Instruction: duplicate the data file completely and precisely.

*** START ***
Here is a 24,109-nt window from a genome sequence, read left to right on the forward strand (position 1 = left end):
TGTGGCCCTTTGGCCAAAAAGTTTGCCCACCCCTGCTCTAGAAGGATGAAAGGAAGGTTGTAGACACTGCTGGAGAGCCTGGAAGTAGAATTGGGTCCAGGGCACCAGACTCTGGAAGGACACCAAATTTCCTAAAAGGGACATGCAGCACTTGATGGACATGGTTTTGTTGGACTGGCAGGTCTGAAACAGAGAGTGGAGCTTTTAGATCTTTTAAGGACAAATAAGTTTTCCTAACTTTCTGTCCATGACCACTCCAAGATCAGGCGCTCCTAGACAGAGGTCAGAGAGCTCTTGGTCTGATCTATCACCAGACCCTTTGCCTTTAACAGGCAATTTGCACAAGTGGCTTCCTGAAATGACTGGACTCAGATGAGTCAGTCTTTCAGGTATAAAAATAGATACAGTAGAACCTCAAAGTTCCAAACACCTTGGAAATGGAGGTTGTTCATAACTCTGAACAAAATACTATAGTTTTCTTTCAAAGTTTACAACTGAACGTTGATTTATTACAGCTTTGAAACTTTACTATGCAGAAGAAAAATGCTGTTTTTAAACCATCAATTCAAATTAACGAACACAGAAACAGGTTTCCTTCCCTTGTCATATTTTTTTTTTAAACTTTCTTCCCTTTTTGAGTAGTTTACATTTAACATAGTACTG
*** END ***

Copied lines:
Here is a 24,109-nt window from a genome sequence, read left to right on the forward strand (position 1 = left end):
TGTGGCCCTTTGGCCAAAAAGTTTGCCCACCCCTGCTCTAGAAGGATGAAAGGAAGGTTGTAGACACTGCTGGAGAGCCTGGAAGTAGAATTGGGTCCAGGGCACCAGACTCTGGAAGGACACCAAATTTCCTAAAAGGGACATGCAGCACTTGATGGACATGGTTTTGTTGGACTGGCAGGTCTGAAACAGAGAGTGGAGCTTTTAGATCTTTTAAGGACAAATAAGTTTTCCTAACTTTCTGTCCATGACCACTCCAAGATCAGGCGCTCCTAGACAGAGGTCAGAGAGCTCTTGGTCTGATCTATCACCAGACCCTTTGCCTTTAACAGGCAATTTGCACAAGTGGCTTCCTGAAATGACTGGACTCAGATGAGTCAGTCTTTCAGGTATAAAAATAGATACAGTAGAACCTCAAAGTTCCAAACACCTTGGAAATGGAGGTTGTTCATAACTCTGAACAAAATACTATAGTTTTCTTTCAAAGTTTACAACTGAACGTTGATTTATTACAGCTTTGAAACTTTACTATGCAGAAGAAAAATGCTGTTTTTAAACCATCAATTCAAATTAACGAACACAGAAACAGGTTTCCTTCCCTTGTCATATTTTTTTTTTAAACTTTCTTCCCTTTTTGAGTAGTTTACATTTAACATAGTACTG